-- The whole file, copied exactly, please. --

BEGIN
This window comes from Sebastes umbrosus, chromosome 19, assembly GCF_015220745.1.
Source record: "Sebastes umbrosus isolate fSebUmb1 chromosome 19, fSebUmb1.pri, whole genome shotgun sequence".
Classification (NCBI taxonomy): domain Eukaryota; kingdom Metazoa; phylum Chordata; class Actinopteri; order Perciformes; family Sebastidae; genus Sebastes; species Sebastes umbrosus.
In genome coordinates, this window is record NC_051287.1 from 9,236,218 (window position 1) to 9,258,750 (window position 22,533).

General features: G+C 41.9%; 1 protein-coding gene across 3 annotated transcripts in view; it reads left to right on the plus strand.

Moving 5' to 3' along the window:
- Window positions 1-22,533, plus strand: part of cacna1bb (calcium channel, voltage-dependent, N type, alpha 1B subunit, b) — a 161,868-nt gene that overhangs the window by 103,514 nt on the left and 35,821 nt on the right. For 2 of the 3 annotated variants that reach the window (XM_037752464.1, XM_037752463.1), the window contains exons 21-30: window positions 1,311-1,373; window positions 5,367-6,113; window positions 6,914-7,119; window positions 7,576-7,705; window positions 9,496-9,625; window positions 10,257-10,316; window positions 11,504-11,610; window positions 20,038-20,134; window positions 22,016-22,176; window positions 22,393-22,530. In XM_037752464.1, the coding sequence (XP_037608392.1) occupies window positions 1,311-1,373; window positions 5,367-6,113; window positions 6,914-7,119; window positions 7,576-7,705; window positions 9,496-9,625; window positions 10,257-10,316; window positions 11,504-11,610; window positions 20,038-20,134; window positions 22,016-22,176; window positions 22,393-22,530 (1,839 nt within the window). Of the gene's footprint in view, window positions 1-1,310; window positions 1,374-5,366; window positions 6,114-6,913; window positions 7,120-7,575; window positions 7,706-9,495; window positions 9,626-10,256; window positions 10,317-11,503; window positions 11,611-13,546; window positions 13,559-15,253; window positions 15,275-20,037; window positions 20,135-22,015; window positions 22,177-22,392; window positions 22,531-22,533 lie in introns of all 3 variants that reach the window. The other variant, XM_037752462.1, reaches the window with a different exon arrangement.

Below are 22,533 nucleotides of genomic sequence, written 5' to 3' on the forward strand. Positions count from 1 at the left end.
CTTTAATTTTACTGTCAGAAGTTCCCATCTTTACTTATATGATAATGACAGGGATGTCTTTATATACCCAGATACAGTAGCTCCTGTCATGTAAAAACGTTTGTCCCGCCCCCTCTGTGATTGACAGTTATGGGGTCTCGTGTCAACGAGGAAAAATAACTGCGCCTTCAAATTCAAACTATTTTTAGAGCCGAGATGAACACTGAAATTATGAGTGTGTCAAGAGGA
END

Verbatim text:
This window comes from Sebastes umbrosus, chromosome 19, assembly GCF_015220745.1.
Source record: "Sebastes umbrosus isolate fSebUmb1 chromosome 19, fSebUmb1.pri, whole genome shotgun sequence".
Classification (NCBI taxonomy): domain Eukaryota; kingdom Metazoa; phylum Chordata; class Actinopteri; order Perciformes; family Sebastidae; genus Sebastes; species Sebastes umbrosus.
In genome coordinates, this window is record NC_051287.1 from 9,236,218 (window position 1) to 9,258,750 (window position 22,533).

General features: G+C 41.9%; 1 protein-coding gene across 3 annotated transcripts in view; it reads left to right on the plus strand.

Moving 5' to 3' along the window:
- Window positions 1-22,533, plus strand: part of cacna1bb (calcium channel, voltage-dependent, N type, alpha 1B subunit, b) — a 161,868-nt gene that overhangs the window by 103,514 nt on the left and 35,821 nt on the right. For 2 of the 3 annotated variants that reach the window (XM_037752464.1, XM_037752463.1), the window contains exons 21-30: window positions 1,311-1,373; window positions 5,367-6,113; window positions 6,914-7,119; window positions 7,576-7,705; window positions 9,496-9,625; window positions 10,257-10,316; window positions 11,504-11,610; window positions 20,038-20,134; window positions 22,016-22,176; window positions 22,393-22,530. In XM_037752464.1, the coding sequence (XP_037608392.1) occupies window positions 1,311-1,373; window positions 5,367-6,113; window positions 6,914-7,119; window positions 7,576-7,705; window positions 9,496-9,625; window positions 10,257-10,316; window positions 11,504-11,610; window positions 20,038-20,134; window positions 22,016-22,176; window positions 22,393-22,530 (1,839 nt within the window). Of the gene's footprint in view, window positions 1-1,310; window positions 1,374-5,366; window positions 6,114-6,913; window positions 7,120-7,575; window positions 7,706-9,495; window positions 9,626-10,256; window positions 10,317-11,503; window positions 11,611-13,546; window positions 13,559-15,253; window positions 15,275-20,037; window positions 20,135-22,015; window positions 22,177-22,392; window positions 22,531-22,533 lie in introns of all 3 variants that reach the window. The other variant, XM_037752462.1, reaches the window with a different exon arrangement.

Below are 22,533 nucleotides of genomic sequence, written 5' to 3' on the forward strand. Positions count from 1 at the left end.
CTTTAATTTTACTGTCAGAAGTTCCCATCTTTACTTATATGATAATGACAGGGATGTCTTTATATACCCAGATACAGTAGCTCCTGTCATGTAAAAACGTTTGTCCCGCCCCCTCTGTGATTGACAGTTATGGGGTCTCGTGTCAACGAGGAAAAATAACTGCGCCTTCAAATTCAAACTATTTTTAGAGCCGAGATGAACACTGAAATTATGAGTGTGTCAAGAGGA